New York Mets GM Sandy Alderson is making all the right moves in his first year with the team, but does this mean the Mets are set for the future?
Since being hired in October 2009, Alderson has successfully done what both Steve Phillips and Omar Minaya failed to do: use payroll wisely. He has successfully dumped the contracts of busts Luis Castillo and Oliver Perez, who combined cost the Mets $61 million, and most recently sent hot-headed closer Francisco Rodriguez and his $12 million option to Milwaukee for two players to be named later.
Alderson is also growing as a fan favorite, saying in March that the release of both Castillo and Perez were moves made to "boost fan morale" and get rid of any "fan negativity towards his players."
Even now, with the trade deadline two weeks away and star OF Carlos Beltran on the block, Alderson was quoted in New York magazine saying, "I think far more important in [whether or not the Mets will trade Carlos Beltran] will be realistically how we play over the next week, two weeks, three weeks, and how the season develops."
In other words: Sandy gets it. He knows that the number one priority is to re-sign SS Jose Reyes, but he also understands that underachieving players like Beltran and Rodriguez must be moved to save money. Alderson is not going to go out and sign big contracts if he doesn't think the player is going to perform well for the organization, something that Minaya and Phillips didn't comprehend.
How would you grade Sandy Alderson's performance as a GM thus far?
But are Mets fans jumping on the bandwagon too soon? Alderson was hired after one of the most disappointing Mets seasons in a decade, and he replaced a GM who, up until his final season, was considered to be making "all the right moves."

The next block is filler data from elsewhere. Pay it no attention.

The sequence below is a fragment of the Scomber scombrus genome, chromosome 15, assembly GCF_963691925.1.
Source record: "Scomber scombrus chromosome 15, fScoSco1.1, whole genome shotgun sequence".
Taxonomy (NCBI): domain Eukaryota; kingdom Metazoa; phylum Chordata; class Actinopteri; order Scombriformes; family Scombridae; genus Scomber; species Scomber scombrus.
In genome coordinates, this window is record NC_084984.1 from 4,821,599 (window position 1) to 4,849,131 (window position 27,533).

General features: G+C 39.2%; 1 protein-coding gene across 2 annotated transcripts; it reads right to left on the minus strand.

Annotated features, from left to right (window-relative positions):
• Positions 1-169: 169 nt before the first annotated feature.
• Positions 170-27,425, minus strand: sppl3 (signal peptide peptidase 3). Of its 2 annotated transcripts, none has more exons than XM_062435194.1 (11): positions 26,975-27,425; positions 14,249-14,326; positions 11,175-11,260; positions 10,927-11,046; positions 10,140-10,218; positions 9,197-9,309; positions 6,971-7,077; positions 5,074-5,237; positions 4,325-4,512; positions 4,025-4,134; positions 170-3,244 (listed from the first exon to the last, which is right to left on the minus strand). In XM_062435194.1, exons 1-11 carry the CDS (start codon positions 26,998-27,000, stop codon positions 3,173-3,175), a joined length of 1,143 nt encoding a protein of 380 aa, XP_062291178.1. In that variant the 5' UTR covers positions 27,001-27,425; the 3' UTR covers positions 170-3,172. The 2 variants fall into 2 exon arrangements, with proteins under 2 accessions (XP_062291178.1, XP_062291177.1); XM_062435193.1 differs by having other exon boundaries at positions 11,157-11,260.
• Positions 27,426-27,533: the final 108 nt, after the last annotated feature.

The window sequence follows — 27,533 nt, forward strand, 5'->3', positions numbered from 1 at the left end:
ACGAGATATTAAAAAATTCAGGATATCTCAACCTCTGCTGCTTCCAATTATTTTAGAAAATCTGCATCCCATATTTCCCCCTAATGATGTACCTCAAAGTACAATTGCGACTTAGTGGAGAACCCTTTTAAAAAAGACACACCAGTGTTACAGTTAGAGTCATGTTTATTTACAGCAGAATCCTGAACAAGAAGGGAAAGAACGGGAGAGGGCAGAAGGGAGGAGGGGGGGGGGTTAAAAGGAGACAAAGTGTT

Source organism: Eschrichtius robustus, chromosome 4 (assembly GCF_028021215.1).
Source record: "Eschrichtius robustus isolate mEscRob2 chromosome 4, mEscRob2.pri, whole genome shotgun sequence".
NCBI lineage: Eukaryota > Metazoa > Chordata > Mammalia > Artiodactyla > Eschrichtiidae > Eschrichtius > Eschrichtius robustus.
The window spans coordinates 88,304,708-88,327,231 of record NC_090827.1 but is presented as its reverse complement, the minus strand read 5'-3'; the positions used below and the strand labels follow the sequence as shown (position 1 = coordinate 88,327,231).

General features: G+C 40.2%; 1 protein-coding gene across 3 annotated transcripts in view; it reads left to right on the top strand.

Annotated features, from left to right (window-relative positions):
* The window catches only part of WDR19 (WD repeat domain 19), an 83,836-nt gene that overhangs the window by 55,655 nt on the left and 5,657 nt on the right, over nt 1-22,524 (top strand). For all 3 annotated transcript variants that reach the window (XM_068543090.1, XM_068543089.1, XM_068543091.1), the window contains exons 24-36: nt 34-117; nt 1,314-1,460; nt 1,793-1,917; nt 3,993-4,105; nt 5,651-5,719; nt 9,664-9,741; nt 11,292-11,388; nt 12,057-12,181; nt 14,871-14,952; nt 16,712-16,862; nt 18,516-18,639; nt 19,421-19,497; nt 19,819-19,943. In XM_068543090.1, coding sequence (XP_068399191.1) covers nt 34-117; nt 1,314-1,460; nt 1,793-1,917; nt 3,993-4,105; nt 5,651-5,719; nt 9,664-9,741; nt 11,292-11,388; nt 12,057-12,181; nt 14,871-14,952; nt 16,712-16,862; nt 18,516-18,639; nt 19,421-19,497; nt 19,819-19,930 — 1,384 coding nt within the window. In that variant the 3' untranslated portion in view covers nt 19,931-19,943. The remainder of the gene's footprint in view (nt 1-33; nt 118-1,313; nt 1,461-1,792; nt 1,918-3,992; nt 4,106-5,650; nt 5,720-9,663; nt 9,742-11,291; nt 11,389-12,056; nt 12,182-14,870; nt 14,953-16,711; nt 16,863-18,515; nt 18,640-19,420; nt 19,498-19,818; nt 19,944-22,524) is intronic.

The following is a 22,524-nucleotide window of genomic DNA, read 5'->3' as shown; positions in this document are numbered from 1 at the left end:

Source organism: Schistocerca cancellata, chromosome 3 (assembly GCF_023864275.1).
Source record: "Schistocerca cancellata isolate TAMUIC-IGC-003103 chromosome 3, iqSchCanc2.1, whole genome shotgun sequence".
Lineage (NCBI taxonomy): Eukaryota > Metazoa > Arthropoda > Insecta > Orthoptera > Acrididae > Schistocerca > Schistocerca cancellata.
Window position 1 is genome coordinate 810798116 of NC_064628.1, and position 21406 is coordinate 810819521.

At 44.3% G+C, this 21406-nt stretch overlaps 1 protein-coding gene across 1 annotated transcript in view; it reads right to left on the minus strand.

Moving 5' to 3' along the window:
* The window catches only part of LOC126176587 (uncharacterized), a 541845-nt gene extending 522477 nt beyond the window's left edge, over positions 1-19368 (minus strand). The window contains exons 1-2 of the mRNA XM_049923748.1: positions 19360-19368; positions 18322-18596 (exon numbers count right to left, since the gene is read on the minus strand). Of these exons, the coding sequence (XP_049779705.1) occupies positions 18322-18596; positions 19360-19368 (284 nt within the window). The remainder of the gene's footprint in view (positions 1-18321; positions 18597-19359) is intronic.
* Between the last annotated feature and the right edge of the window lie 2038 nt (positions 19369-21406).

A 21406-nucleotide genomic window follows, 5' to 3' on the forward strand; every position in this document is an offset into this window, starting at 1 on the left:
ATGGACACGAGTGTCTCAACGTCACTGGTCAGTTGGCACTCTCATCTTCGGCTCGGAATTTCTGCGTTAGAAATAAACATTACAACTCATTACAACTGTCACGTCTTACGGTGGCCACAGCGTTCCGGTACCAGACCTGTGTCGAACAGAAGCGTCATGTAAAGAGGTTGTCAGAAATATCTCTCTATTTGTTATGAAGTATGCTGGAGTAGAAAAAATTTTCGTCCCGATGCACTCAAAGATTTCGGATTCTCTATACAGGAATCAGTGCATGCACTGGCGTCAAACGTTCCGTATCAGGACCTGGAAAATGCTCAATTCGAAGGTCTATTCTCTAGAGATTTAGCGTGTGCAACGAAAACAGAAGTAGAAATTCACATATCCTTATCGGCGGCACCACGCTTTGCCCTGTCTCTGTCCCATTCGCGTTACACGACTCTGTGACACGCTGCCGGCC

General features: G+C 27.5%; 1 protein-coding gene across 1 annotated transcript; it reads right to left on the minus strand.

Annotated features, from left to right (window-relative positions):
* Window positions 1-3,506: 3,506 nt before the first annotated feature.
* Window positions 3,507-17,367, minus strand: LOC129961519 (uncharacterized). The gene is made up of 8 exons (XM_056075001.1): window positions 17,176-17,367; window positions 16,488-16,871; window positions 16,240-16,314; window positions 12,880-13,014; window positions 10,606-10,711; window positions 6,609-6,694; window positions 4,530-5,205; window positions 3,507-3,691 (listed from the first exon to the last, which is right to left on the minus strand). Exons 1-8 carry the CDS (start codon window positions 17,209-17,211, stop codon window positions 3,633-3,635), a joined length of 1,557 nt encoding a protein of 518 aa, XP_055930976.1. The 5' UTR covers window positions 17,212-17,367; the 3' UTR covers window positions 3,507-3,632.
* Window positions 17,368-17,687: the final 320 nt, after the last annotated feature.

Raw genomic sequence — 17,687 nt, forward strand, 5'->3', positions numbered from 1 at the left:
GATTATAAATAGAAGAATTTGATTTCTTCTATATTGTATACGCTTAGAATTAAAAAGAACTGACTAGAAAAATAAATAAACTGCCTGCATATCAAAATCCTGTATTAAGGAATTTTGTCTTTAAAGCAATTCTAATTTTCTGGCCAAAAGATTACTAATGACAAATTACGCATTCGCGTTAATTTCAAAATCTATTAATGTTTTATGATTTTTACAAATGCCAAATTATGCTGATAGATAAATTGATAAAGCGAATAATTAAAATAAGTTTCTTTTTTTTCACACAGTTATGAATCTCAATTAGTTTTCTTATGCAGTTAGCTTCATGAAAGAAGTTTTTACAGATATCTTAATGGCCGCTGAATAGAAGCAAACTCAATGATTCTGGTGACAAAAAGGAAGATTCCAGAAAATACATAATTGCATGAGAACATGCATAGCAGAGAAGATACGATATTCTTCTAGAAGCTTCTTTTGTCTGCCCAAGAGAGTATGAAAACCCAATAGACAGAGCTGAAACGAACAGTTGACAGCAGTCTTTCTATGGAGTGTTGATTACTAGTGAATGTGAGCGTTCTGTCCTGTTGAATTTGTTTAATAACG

In 2004 Omar Minaya, the same man who was replaced by Alderson in 2010, found himself as the new GM of the Mets after a similar disappointing season. He started off his regime by signing big names like Pedro Martinez and Carlos Beltran and naming former Yankees bench coach Willie Randolph manager, which led to a win increase of 14 games between 2004 and 2005.
After the 2005 season, Minaya acquired names like Billy Wagner, Carlos Delgado, Paul Lo Duca, and Duaner Sanchez. He also, like Alderson, kept an eye on payroll by trading away the big contracts of Mike Cameron and Kris Benson. Finally, in 2008, Minaya acquired the highly touted ace Johan Santana from the Twins for almost nothing and signed closer Francisco Rodriguez to a three year deal, adding to the fans excitement as they headed into the 2009 season.
But Minaya also made bad moves, which ultimately led to his demise and overshadowed all the great moves he made for the organization. Signings like Jason Bay and Moises Alou ate up payroll that the Mets couldn't afford if the team wasn't performing, and Minaya also made trades that sent players like Heath Bell, Matt Lindstrom, and Brian Bannister to other organizations.
It seems as though the Mets are going down the same road they did in 2004. Following a dismal season, they hired a new GM to make the fans happy and try to turn around the organization. So far, Alderson has done a spectacular job acquiring players and getting rid of contracts the Mets can't afford, but we must remember that Minaya did the same thing when he started in 2005.
As much as fans want to like Alderson, they must wait and see how the first three years of his contract pan out. He may be great now, but Mets fans might once again find themselves heartbroken and disappointed if they put their all into someone who hasn't proved anything.
Minaya is an example that shows there is a difference between what a GM can do in one year and what a GM can do in five, and although Alderson has made great changes in his first year, fans will have to see what else he can do before they decide if he is a hero or a zero.